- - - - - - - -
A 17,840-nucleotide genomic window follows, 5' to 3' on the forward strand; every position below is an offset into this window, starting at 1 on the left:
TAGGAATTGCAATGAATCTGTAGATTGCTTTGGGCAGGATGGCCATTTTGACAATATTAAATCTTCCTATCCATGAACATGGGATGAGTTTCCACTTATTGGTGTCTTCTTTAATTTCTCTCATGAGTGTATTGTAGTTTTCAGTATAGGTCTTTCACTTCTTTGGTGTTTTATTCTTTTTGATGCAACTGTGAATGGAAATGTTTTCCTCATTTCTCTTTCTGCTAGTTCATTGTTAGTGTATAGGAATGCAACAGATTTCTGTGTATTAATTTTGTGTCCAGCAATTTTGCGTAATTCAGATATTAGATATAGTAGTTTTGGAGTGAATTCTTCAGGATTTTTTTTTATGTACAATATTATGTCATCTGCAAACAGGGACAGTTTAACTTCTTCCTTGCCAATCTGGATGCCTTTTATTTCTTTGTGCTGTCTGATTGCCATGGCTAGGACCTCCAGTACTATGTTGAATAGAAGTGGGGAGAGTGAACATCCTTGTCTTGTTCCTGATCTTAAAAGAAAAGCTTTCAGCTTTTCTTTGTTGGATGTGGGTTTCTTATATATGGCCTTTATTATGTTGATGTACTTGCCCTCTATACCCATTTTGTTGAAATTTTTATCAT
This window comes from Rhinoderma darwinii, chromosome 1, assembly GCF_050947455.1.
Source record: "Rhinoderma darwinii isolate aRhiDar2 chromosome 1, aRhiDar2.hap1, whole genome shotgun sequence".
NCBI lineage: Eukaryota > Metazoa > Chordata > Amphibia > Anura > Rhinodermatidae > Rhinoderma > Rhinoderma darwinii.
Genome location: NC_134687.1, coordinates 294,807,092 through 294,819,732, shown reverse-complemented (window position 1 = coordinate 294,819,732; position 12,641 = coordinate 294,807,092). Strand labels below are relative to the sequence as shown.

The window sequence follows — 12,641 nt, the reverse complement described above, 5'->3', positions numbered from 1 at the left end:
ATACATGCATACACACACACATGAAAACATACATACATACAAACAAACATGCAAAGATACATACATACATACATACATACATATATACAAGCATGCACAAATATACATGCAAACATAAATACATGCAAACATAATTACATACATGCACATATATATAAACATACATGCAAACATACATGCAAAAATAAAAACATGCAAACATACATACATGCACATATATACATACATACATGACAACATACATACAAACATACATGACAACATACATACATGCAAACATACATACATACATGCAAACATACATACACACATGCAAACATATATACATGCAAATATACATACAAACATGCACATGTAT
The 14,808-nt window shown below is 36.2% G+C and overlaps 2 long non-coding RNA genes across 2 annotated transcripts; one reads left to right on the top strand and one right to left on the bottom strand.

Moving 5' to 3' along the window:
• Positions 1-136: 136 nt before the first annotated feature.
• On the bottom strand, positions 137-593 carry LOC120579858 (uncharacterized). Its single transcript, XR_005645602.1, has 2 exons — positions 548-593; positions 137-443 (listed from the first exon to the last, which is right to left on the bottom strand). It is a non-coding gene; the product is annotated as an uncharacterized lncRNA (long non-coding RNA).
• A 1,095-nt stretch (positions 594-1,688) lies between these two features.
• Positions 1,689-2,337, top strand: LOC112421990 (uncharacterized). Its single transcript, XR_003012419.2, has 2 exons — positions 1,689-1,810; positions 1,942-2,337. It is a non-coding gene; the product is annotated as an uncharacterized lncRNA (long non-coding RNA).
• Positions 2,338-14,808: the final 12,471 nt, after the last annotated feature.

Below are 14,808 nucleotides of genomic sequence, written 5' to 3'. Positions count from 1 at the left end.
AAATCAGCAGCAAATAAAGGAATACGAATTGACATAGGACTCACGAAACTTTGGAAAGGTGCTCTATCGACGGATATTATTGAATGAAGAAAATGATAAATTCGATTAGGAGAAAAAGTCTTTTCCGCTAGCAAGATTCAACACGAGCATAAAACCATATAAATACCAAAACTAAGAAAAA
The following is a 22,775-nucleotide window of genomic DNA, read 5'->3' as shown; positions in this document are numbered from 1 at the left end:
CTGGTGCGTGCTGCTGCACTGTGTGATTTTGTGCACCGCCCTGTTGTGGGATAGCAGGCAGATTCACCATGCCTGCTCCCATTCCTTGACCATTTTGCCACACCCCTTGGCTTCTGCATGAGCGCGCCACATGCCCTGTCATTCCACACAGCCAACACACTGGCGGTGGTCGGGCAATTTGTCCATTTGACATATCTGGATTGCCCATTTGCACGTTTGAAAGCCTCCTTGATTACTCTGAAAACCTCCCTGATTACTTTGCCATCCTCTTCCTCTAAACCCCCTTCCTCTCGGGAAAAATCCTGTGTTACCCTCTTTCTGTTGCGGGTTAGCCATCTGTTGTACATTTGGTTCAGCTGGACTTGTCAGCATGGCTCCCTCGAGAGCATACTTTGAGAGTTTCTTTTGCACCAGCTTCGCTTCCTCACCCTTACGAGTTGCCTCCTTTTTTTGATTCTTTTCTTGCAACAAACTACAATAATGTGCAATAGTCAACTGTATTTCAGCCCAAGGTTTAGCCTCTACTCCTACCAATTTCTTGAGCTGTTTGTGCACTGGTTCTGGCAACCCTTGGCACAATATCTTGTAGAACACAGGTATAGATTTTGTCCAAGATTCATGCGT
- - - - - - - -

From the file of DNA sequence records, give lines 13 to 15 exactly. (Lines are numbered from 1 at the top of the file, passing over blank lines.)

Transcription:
• A 1,095-nt stretch (positions 594-1,688) lies between these two features.
• Positions 1,689-2,337, top strand: LOC112421990 (uncharacterized). Its single transcript, XR_003012419.2, has 2 exons — positions 1,689-1,810; positions 1,942-2,337. It is a non-coding gene; the product is annotated as an uncharacterized lncRNA (long non-coding RNA).
• Positions 2,338-14,808: the final 12,471 nt, after the last annotated feature.